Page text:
One of the welcome side-effects of the introduction of gender pay gap reporting is that annual salary surveys are now including and publicly reporting on the gender pay gap in the sectors being surveyed.
In the latest of these, Marketing Week’s annual Career and Salary Survey reveals pay parity between men and women is getting worse rather than better, with the pay gap between male and female marketers having widened from20.8 per cent in 2016 to 22.4 per cent in 2017.
The survey shows women are paid less than men in every marketing role, except the most junior assistant positions. Women in partner or business owner roles see the biggest pay gap, earning an average of £49,524, 53 per cent less than men, who take home £75,729 a year.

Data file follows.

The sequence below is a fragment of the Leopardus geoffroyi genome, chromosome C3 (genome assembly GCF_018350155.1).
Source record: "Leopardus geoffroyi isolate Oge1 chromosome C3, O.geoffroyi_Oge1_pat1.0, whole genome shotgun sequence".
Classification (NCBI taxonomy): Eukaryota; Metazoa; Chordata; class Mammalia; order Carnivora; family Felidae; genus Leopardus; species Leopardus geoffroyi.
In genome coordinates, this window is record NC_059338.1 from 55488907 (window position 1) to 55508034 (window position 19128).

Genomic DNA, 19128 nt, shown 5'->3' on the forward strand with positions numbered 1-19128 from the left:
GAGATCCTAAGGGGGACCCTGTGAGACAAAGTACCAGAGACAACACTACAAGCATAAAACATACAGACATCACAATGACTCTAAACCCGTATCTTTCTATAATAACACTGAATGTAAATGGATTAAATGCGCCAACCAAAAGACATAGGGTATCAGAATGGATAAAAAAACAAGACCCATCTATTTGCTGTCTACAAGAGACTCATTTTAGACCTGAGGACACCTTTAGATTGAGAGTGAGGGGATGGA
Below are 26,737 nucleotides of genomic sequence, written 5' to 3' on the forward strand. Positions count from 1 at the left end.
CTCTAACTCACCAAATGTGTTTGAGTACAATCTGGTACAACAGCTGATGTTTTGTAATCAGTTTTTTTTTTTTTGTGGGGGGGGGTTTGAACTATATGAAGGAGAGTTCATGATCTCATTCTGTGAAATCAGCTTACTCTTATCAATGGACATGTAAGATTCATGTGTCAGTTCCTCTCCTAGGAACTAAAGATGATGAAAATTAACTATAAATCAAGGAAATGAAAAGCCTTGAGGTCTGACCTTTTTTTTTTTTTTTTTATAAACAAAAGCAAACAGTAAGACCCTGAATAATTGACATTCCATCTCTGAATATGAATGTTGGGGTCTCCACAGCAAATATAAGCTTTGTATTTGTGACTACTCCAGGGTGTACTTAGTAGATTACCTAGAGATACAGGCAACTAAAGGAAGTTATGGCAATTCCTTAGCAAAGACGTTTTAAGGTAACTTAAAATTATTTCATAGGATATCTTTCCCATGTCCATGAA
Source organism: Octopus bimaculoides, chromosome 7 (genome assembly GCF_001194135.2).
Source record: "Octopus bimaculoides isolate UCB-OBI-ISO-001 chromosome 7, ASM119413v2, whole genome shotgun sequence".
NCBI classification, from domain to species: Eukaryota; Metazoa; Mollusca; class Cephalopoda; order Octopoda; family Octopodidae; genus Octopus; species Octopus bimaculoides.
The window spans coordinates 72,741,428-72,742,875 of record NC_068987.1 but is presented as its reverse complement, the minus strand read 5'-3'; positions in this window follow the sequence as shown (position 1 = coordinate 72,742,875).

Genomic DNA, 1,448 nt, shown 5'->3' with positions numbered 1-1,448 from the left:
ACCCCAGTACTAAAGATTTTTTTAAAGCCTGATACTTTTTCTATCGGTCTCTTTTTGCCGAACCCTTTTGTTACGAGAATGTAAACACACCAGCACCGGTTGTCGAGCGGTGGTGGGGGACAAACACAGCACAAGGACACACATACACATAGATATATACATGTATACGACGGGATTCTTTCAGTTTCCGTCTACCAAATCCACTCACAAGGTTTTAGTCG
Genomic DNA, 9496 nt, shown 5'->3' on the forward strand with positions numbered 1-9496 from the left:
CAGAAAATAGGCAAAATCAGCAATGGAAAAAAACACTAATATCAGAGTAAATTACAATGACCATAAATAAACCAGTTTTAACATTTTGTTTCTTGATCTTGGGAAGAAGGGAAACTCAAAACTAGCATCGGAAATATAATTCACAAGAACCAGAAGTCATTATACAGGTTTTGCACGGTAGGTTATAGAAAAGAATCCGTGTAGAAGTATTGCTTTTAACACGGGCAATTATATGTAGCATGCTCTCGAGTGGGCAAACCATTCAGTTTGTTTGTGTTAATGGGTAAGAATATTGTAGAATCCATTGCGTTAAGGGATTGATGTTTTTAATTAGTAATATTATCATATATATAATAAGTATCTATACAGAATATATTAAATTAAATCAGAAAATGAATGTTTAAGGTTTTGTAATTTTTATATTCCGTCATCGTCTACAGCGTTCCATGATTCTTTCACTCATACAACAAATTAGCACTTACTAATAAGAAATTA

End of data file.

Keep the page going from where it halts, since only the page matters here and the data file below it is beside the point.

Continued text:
A female senior marketing executive typically earns 34 per cent less than a male (£31,343 versus £41,957), while a senior female marketing manager takes home 12 per cent less (£52,941 versus £59,549).
The only role in marketing where women earn more than men – 7 per cent more – is assistant (£21,397 versus £19,815).
The survey also found – and this is the kind of information that ought to make companies sit up and take notice – that 63.2 per cent of women would consider a change of job for better financial remuneration, especially as receiving fair financial reward is important to 98.1 per cent of female marketers. Yet less than half (49.6 per cent) of women questioned believe their company is recompensing them fairly financially. This last figure suggests a bleed through from the gender pay gap into the arena of unequal pay.
Marketing Week also features a link to a nifty salary calculator which will tell you if you’re being paid what you’re worth, and gives you a list of better paid vacancies. Time to walk with your feet?